The team behind the Twitter "micro-blogging" service is redesigning its website. The brand new design will make Twitter easier to use, flashier, and a lot more like Facebook. And maybe it will finally find a place in the online lives of those of us who've been reluctant to jump into the tweet-storm.
Twitter has not been as big a hit among people over 40 as Facebook has. Its appeal has been lost on many of us because of the way it works—having a conversation with someone on the service is a bit like shouting over the noise at a rock concert. Facebook, on the other hand, has more of the feel of a cocktail party among friends, and it's easier to follow the thread of conversation. It may have something to do with the perception of Twitter being for the self-absorbed, too—who needs to drop 140-character message-bombs on the world telling where, when, and how they had a muffin for breakfast?
Now, Twitter is making its service easier to use. The site will soon include multimedia in the "tweet" stream, allowing people to post pictures and video as part of their messages. The site will also show conversation threads, with responses to "tweets" showing up beneath them much in the way Facebook's comments show up under status updates and other posts.
But beneath the surface changes, Twitter is still at its heart a big, public meeting place where everyone gets a chance to shout from the soapbox. So why should anyone—let alone people with teenagers, steady jobs, and a stack of responsibilities spend any time doing something as goofy sounding as "tweeting"? Here are a few reasons:
- Getting a complaint noticed. Most large companies now have Twitter accounts, and actively monitor what's being said about them on Twitter. If you've got a gripe, and you "tweet" it, odds are you'll get a response from someone about it eager to put it right—before your complaint generates a social media relations nightmare.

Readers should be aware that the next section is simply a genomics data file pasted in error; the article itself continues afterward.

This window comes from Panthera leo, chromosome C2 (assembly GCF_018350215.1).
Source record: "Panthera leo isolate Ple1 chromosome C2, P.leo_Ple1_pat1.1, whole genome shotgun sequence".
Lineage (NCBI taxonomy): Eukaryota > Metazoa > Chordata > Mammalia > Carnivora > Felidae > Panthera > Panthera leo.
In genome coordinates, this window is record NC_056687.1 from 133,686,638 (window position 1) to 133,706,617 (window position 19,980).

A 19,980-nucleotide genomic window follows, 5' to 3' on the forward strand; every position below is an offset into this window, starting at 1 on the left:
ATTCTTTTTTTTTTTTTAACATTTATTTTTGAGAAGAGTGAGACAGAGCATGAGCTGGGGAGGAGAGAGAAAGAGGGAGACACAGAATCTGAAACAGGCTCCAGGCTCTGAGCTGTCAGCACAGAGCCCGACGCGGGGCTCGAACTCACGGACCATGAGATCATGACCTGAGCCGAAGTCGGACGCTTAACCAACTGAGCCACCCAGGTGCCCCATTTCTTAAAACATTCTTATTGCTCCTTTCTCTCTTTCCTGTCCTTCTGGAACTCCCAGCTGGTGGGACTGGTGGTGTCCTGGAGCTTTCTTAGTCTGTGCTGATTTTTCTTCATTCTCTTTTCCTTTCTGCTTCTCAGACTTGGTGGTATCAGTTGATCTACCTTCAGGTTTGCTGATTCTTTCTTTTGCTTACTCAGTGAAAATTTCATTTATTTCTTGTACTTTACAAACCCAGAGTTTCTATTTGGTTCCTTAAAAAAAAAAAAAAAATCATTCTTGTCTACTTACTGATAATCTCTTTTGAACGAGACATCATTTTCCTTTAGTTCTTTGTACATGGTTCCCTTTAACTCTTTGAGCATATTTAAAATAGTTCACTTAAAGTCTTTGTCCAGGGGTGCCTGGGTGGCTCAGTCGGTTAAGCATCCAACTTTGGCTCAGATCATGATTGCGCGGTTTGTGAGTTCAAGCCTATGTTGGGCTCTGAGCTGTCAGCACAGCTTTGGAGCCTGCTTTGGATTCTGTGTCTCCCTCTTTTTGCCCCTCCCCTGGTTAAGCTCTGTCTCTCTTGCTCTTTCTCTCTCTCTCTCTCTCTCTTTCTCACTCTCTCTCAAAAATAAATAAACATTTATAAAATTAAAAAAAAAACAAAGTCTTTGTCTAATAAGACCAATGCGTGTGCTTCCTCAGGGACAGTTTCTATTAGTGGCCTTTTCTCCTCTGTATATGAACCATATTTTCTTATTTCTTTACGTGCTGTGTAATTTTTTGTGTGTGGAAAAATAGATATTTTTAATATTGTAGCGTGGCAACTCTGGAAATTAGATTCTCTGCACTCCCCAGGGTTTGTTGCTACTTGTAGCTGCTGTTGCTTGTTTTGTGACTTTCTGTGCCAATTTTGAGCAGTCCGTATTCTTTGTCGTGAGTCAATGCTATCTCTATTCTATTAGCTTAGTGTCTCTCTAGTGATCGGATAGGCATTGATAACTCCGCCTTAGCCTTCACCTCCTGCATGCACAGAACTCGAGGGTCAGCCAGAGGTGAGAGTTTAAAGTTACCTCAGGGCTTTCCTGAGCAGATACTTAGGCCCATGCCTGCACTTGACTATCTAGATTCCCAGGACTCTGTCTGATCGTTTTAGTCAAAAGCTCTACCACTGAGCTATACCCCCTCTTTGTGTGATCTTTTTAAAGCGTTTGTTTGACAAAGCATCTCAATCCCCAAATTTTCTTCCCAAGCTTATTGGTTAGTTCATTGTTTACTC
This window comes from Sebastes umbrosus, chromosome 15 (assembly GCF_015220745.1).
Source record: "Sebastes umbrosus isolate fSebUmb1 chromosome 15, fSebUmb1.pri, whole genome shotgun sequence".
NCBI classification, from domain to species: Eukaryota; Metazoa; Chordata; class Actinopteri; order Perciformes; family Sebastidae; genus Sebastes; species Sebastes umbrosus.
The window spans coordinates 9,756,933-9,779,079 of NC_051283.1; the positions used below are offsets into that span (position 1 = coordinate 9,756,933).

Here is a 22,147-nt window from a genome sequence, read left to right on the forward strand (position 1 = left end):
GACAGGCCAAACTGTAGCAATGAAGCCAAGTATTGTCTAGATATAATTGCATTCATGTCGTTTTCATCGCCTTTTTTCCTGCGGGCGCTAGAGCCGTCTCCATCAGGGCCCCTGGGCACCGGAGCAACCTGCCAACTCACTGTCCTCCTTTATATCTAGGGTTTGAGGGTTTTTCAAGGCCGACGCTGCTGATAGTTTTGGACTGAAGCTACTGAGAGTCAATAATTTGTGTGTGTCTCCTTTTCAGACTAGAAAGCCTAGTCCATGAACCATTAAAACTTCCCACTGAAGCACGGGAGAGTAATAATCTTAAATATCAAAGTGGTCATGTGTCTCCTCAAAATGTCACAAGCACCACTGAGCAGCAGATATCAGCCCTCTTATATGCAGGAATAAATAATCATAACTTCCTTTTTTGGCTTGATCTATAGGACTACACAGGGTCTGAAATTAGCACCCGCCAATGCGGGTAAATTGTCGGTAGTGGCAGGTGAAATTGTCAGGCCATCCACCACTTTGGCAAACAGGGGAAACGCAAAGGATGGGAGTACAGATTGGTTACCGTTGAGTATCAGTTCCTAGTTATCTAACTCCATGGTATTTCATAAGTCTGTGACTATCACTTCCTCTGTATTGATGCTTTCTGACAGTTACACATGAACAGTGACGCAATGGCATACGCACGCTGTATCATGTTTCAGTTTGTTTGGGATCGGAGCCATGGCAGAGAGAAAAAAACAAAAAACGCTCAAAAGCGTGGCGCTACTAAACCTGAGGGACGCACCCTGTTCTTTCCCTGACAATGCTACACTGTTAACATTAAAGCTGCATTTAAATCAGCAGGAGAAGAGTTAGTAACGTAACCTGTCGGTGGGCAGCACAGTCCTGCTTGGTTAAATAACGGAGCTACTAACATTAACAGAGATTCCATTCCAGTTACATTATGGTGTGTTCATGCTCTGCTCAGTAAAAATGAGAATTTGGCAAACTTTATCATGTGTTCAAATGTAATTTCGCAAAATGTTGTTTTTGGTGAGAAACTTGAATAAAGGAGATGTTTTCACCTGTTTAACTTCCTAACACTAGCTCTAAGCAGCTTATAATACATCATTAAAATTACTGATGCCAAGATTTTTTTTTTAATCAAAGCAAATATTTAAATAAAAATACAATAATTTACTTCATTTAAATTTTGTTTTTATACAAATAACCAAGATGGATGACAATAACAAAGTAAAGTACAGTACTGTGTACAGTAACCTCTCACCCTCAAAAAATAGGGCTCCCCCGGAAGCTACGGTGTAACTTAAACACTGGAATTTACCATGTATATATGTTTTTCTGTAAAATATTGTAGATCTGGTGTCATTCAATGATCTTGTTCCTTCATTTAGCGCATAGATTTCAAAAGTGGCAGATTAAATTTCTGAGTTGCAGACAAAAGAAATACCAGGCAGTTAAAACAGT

- Getting advice from experts. Corporate marketers arent' the only ones tracking Twitter. ExpertTweet, an application for Twitter, helps connect users with experts on various topics over Twitter. You can also follow leaders in different topic areas, tracking them as a Twitter list, and message them publicly—even if you don't know them. Chances are good that they'll answer—while President Obama doesn't answer tweets to him directly, there are plenty of well-known people who will.
- Connecting for others with the same interests or problems in "real-time". All of Twitter's public posts are searchable within Twitter, and with several search engines, so you can often find people "tweeting" about the same subject you're interested in at almost the same time. You can then respond to them and even start a group conversation using things like "hashtags" to make it easier for others interested in the topic to find and join.
- Finding business connections. Salespeople use Twitter to keep connected with prospects. Some companies tweet their job openings. Tweeting about professional topics in a concise, knowledgable way can get you noticed by people in a good way, and might pay off with a deal or a job.
- Having a conversation on the go with someone at a PC. Because Twitter works from any phone that can send SMS text messages, you can send and receive 'tweets' from anywhere. That's especially handy for conversations by text with someone who isn't on a phone—"direct" messages can be read privately by people you're connected to on Twitter from a phone's SMS messages, a web browser on a computer or phone, or from a Twitter-enabled "app" on a smartphone or PC.
- Finding out what's "hot" without having to ask your kids. Twitter's "trending" topics can tune you into what's going on in pop culture in a hurry, and help you blow your kids' minds by equipping you with bon mots about Lady Gaga's meat dress at the MTV VMAs.